Vocational education, a mainstay of the American school system since the early 1900s, has experienced a slow but steady decline in the last few decades. What was once a pipeline into stable, middle class employment has become, in many schools, a shell of its former self; programs have either been slashed in the wake of “accountability” and college readiness mandates, or have become options of last resort for students who don’t do well in college-track programs. The Smith-Hughes Act provided federal funding for vocational education for the first time in 1917. At the time, the nature of schooling and work in the United States was changing dramatically. With rapid industrialization underway, it was no longer safe or feasible for kids to learn a trade at their parents’ sides, and apprenticeships, which had once taken place in small, specialized shops, were no longer practical as a way of training new workers at a rate adequate to meet production demands. Continue Reading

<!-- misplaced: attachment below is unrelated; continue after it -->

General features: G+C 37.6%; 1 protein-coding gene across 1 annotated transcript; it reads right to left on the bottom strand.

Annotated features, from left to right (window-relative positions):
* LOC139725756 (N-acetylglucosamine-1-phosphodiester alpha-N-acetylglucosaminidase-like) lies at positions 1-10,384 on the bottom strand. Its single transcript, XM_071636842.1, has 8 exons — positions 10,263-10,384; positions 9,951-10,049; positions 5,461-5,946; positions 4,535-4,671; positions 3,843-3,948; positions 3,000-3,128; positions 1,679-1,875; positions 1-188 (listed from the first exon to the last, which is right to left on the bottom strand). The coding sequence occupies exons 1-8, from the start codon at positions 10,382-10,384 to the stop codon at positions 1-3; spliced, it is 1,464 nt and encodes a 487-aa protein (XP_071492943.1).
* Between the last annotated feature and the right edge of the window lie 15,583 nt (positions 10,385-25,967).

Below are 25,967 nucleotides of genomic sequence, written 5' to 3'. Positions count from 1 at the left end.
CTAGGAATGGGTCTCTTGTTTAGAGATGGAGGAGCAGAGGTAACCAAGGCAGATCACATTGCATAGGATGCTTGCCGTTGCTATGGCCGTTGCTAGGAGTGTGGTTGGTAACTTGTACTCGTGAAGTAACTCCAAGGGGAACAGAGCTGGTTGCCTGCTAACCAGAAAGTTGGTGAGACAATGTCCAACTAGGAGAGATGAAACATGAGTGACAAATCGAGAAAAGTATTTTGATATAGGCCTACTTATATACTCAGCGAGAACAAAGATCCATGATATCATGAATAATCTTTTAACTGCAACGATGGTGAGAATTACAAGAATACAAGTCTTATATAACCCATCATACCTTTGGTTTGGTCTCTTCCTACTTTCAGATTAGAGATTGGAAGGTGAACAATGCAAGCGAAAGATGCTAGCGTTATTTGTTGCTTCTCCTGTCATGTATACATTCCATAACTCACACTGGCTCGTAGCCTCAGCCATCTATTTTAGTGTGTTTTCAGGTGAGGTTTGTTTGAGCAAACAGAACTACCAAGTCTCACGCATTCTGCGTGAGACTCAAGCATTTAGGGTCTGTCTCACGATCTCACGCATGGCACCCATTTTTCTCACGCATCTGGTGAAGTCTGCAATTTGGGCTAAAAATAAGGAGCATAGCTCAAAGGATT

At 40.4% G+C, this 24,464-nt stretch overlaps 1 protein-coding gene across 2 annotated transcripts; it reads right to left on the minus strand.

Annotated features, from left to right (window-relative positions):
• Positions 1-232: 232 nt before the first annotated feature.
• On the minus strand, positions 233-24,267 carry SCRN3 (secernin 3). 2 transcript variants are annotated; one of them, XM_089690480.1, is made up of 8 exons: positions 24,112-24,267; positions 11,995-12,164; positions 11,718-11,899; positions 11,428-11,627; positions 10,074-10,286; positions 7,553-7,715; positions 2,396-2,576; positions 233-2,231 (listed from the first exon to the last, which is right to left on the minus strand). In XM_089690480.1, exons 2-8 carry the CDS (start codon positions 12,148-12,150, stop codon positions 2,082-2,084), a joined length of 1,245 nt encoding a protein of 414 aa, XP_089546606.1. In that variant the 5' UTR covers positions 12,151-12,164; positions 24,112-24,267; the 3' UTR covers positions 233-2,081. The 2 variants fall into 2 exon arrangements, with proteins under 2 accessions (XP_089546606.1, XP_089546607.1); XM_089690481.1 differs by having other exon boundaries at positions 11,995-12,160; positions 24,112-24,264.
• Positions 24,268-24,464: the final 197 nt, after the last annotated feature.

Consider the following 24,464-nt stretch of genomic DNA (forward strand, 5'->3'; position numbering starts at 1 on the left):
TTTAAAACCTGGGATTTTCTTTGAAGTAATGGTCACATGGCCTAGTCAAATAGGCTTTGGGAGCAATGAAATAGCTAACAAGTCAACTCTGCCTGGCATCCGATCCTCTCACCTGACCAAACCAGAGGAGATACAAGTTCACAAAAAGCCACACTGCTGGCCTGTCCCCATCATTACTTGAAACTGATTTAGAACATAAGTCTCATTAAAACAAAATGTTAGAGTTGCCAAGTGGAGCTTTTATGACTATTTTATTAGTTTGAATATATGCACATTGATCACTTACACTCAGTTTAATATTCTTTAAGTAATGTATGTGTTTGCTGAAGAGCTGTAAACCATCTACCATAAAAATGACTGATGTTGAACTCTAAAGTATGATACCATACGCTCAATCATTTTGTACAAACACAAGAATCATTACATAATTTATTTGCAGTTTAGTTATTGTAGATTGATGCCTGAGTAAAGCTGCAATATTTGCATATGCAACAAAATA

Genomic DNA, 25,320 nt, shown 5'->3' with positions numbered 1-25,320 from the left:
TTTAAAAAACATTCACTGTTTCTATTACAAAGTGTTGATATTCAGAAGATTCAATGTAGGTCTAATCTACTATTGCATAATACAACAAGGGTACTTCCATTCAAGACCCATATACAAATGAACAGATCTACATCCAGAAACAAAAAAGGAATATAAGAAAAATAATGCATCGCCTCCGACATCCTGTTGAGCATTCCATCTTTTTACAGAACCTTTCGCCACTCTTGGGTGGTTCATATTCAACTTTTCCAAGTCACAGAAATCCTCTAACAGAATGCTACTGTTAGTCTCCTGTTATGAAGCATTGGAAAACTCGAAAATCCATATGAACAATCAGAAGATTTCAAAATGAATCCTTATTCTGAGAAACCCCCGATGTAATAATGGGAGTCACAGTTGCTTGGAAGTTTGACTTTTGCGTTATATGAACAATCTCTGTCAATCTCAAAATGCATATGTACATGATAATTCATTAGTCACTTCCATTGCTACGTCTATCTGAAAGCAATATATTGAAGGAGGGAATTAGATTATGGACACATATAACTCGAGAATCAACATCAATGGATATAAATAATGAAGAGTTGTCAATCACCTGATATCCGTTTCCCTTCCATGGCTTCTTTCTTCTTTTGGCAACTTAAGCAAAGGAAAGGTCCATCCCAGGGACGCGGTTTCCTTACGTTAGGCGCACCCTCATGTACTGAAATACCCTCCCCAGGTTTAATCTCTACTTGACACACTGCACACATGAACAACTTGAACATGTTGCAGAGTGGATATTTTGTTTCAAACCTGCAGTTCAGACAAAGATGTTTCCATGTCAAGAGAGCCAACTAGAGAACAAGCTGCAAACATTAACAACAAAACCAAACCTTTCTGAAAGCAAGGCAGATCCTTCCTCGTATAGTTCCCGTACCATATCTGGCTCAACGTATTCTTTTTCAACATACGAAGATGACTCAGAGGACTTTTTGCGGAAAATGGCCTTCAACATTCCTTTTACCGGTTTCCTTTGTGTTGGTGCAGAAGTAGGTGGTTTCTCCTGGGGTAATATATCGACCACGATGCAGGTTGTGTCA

Planning the Perfect Career Shift

career shift

It’s normal for most people to go through a career shift as much as seven times and sometimes even more. If you’re not happy with your current career, it’s time for a change. The problem is you might want a change, but you’re not sure how to switch careers. The key is to be patient and take your time. With a little work, you’ll be in a new career you love. Decide What You’re Passionate About We all dream of a job we love getting up for every day and don’t mind working long hours when necessary. You don’t have to just dream about it. Start your career change by figuring out what you’re passionate about. If you enter a career you hate just because it pays well, you’ll be miserable. Think about things that make you happy. It could be a hobby, a major you never got the chance to use in real life or anything else. Continue Reading